LIVE FROM CTIA 13, LAS VEGAS: Technology investor and actor Ashton Kutcher predicted a large-scale shift to Wi-Fi-enabled VoIP and data services – a move that will put huge pressure on operators – and questioned Facebook’s potential to evolve on mobile.
“There may be some new technologies that come in and completely replace [cellular], the same way that ethernet replaced data across the phone line,” Kutcher said during a wide-ranging discussion at CTIA.
While the US has unlimited data plans, plentiful WiFi and low prices due to competition, Kutcher said he realised the limitations of mobile networks when travelling in Europe.
“I got to feel what it’s like to be a consumer that’s worried about the amount of data that they’re consuming and is worried about making a phone call, and doesn’t want to make a phone call because it’s going to cost money,” he said.
Turning to VoIP-enabled services such as Skype and Viber, Kutcher realised how powerful they could be: “I think people are going to start looking at cellular and having that same feeling that ‘I’m not getting an experience that I should get, I want to get and deserve to get’. And if Apple wanted to turn on a unified hotspot, I don’t know that I would need a mobile carrier, and I think that network would get better and better very, very fast.”
“I think it would be crazy for major carriers to not go and try to buy those companies and overspend knowing that the market’s going to move there,” he added.
While generally being positive about Facebook — comparing it to modern day religion in building trust and praising its approach to advertising — he said it will be difficult for the social network to progress in mobile as other platforms are better at providing certain services.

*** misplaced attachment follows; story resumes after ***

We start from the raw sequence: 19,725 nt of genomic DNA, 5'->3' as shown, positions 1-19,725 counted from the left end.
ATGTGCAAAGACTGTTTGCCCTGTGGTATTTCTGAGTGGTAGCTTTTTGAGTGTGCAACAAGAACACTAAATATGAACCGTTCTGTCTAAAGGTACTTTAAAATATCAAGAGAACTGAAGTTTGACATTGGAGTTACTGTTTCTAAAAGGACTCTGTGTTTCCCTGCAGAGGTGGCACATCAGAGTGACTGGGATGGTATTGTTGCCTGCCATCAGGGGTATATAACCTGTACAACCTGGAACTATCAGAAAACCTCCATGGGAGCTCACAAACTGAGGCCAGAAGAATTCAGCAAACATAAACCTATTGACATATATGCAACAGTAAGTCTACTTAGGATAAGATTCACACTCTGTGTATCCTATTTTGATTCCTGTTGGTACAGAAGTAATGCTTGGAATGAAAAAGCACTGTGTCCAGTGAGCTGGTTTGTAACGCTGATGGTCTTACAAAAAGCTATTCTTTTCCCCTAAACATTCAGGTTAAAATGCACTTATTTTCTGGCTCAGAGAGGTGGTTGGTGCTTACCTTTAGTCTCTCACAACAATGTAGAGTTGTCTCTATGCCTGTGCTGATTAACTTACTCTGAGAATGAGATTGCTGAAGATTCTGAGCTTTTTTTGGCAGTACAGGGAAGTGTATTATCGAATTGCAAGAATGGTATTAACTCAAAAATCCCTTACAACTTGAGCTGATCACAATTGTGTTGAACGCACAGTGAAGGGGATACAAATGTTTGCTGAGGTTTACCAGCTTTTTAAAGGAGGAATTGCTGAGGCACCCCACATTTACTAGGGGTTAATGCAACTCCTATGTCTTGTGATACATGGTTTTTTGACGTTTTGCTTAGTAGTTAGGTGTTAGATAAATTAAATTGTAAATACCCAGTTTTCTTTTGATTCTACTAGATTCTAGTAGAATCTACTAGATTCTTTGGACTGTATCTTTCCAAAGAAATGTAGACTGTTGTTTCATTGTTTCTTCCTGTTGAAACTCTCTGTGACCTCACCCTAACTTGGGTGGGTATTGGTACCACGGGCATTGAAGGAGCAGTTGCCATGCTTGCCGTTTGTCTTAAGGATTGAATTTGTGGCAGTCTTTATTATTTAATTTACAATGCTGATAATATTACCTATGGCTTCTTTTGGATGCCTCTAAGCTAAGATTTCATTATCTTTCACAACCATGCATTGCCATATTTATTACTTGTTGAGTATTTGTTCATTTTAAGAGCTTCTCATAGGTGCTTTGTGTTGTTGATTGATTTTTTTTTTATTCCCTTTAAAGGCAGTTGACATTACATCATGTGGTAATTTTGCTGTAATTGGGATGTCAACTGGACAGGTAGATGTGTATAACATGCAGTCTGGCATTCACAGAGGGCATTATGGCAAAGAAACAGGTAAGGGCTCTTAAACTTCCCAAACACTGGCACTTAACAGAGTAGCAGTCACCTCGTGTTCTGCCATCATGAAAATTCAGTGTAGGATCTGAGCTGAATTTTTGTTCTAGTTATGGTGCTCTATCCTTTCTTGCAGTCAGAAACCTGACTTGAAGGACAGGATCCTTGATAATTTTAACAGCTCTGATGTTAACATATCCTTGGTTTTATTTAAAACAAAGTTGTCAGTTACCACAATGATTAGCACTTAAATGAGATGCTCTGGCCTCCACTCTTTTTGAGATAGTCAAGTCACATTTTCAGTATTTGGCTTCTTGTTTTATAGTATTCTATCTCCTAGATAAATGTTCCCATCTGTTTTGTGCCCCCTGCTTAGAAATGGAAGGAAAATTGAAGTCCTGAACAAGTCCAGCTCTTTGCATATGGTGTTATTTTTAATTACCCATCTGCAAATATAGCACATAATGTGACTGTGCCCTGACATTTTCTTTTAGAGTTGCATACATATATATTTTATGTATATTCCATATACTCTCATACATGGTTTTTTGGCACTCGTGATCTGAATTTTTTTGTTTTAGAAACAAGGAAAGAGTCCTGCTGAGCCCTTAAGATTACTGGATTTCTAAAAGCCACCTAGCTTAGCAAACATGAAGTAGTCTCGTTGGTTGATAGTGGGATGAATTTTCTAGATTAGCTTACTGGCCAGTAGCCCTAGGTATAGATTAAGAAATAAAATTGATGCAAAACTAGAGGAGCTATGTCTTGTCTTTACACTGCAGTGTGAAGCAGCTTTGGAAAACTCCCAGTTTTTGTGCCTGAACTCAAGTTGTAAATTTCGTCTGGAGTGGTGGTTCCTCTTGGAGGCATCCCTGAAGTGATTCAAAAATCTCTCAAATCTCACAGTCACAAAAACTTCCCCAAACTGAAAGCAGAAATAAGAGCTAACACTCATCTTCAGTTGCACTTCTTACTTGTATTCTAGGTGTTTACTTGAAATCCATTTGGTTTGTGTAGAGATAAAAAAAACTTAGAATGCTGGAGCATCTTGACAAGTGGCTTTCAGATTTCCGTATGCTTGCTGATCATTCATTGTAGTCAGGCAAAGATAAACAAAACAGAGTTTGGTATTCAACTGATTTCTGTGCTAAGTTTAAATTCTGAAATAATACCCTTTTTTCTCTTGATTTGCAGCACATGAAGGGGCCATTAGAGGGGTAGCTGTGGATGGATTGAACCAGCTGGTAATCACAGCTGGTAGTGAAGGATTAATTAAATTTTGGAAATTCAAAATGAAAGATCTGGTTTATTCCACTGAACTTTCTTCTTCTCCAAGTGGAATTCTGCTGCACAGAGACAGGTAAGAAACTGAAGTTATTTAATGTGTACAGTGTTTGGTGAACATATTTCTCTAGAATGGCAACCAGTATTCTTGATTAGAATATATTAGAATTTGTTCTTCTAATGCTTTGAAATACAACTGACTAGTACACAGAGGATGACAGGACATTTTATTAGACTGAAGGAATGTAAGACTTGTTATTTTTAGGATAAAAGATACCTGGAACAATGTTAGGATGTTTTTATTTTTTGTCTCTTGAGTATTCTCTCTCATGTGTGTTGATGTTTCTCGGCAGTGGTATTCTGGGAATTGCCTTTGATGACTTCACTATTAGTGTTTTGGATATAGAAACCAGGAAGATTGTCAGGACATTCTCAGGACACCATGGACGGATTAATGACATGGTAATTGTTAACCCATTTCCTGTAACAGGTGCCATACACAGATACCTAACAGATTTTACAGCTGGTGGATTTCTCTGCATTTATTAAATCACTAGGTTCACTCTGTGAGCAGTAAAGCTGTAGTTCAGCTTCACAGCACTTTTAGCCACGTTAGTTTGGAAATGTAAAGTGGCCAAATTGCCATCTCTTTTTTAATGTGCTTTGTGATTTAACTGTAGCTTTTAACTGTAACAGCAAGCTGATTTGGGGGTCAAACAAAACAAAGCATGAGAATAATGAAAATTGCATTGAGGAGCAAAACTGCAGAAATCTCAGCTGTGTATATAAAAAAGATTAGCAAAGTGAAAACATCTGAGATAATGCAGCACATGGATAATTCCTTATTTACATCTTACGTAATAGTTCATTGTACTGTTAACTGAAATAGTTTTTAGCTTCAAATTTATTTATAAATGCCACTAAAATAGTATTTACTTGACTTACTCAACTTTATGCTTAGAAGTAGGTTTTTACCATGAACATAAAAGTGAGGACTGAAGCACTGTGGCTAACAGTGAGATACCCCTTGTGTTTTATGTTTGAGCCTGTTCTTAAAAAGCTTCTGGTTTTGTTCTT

“In some ways, it’s going to be hard to be brilliant at mobile for Facebook because it’s a little bit of a closed-wall platform once you’re on Facebook as a mobile application,” he noted, adding that a better approach for the company would be to provide external components such as Instagram.
Turning to Twitter, Kutcher said his experience of the service has changed for the worse: “My experience of Twitter has changed for me pretty drastically. The media kind of fucked it up. It’s a lot of people selling shit I don’t want,” he said.
“The way I use Twitter has become more limited. It felt like the democratisation of media. Now it just feels like the media again.”
However, he said Twitter has real potential as a platform to support intelligent mobile objects — for example tweeting a user when a bus is due or to tell them their coffee is ready.
Discussing his current technology investments, Kutcher said: “They have to be mobile. You can’t be a consumer-facing technology right now and not be mobile.”
However, he said a “mobile-first” approach isn’t necessarily a must, due to app discovery not yet being mature enough and having to consider how mobile services play across desktop and the web: “HTML5 is still a really important layer in pushing lightweight virtual content through mobile,” he said.